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The monitor’s got 90% brightness and 50% contrast by default. Choosing 60% brightness and 42% contrast results in a 100nit brightness of white.

Alas, I found some problems with the monitor’s image quality even when evaluating it with my own eyes. First, the Sharpness option works incorrectly even for the monitor’s DVI connection. You may be surprised at the very existence of an option to adjust sharpness for a digital signal, so here’s the explanation: this setting is in fact equivalent to your image editor’s Unsharp Mask and Blur filters when you increase and decrease it, respectively. Alas, the difference between these two modes is vague on the FP202W V2. The monitor produces a somewhat fuzzy image at one position of the Sharpness slider (when connected via DVI!) but when you increase it by one step, there appear light contours around black lines – this artifact should be familiar to every photographer who has overdone it with the Unsharp Mask filter when processing his photos. In other words, I could not make this monitor produce just a sharp picture without any artifacts.

Gray color on FP202W V2 screen

The next problem is about the color temperature modes. Besides the user-defined mode, the monitor offers Bluish, Normal and Reddish variants. The first two are more or less acceptable but the latter mode doesn’t make the image warm. It makes the image… pink! I can illustrate it with the photograph of different levels of gray on the screen of the monitor you can see above (the photo was captured in RAW format and I converted it into JPEG basing the white balance on the rightmost square that had corresponded to white on the monitor’s screen).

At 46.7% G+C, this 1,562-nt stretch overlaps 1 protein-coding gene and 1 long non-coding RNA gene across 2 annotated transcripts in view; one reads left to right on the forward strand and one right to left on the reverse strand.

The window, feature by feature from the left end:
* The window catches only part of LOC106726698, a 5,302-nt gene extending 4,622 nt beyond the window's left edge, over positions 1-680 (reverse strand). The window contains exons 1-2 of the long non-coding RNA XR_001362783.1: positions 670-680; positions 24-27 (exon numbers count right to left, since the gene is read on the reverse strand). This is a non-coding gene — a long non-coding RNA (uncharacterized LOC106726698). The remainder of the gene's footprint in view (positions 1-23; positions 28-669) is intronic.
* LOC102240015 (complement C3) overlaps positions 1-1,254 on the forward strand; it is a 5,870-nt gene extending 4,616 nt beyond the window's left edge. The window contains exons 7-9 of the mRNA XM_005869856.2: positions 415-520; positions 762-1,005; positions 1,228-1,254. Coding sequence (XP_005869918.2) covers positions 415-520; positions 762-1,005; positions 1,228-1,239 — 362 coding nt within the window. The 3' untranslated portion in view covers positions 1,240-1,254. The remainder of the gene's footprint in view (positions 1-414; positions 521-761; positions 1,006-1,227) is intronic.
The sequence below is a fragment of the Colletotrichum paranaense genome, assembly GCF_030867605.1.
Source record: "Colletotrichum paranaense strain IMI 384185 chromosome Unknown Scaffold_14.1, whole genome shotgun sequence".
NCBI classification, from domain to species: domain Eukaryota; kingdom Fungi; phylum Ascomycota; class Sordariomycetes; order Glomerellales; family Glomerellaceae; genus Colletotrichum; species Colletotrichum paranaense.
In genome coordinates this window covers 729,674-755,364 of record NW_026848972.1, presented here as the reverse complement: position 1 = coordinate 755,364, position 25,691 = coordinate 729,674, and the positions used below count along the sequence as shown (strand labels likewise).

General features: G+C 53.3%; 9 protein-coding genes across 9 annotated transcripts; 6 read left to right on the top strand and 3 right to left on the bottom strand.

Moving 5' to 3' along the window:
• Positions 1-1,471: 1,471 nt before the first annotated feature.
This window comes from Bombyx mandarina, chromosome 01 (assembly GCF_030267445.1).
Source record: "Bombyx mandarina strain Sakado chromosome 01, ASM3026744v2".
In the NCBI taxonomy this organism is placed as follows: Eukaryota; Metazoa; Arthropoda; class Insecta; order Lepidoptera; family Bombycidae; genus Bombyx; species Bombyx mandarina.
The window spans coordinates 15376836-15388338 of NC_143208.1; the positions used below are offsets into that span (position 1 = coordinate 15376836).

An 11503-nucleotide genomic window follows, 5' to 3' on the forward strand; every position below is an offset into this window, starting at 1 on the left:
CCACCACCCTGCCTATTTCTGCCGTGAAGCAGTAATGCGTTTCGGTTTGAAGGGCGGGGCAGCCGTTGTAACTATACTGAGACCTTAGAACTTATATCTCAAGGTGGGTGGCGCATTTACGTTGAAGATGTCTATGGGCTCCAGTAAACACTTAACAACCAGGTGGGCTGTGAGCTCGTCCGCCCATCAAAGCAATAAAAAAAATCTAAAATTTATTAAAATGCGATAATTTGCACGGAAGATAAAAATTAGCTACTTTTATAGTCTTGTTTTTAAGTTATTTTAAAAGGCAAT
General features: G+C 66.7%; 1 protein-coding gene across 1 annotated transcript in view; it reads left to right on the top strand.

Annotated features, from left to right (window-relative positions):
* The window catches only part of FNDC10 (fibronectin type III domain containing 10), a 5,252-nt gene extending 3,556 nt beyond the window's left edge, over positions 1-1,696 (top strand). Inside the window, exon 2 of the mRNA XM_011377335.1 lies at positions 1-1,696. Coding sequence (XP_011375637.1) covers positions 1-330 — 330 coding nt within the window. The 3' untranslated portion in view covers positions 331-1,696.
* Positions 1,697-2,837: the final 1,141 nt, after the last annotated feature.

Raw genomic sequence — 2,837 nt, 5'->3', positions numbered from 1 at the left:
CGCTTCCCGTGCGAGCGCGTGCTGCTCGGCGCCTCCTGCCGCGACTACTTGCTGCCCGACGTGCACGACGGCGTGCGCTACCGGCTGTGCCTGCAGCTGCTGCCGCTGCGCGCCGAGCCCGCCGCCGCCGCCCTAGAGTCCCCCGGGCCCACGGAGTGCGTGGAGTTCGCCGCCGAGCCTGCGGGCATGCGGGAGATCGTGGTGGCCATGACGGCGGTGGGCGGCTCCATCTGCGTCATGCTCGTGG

And now let’s proceed to objective measurements.

The gamma curves aren’t that bad, yet the gamma value is obviously too high (the curves go lower than they should), resulting in a darker and higher-contrast image than necessary. This is the only problem here, though. The monitor reproduces both lights and darks normally.

After the demonstration of a beautiful, yet absolutely unnatural, pink instead of gray, you can’t expect the color temperature measurements to produce good results. Indeed, white is 1500K colder than gray in the Reddish mode and, on the contrary, about 1000K warmer than it in the Normal mode (I want to remind you that higher color temperatures are perceived by the eye as colder colors and vice versa).

The monitor’s response time average is 13.1 milliseconds with a maximum of 28.3 milliseconds. From a practical point of view the FP202W V2 with its specified response of 8 milliseconds isn’t much different from TN-based monitors with a specified response of 5 milliseconds (whose response average falls within 13-15 milliseconds, too) and is many times slower than monitors with a specified response time of 2 or 4 milliseconds.

The contrast ratio is rather low, even for a TN matrix, hardly above 250:1 in one of the test modes.

I guess the only thing that may be attractive in the BenQ FP202W V2 is its low price. Otherwise the monitor’s characteristics range from mediocre to bad. It’s got an unassuming exterior design, inconvenient controls, average image quality, and a slow matrix with narrow viewing angles. It can only be used for working with text documents. You should look elsewhere if you want a more universal monitor.

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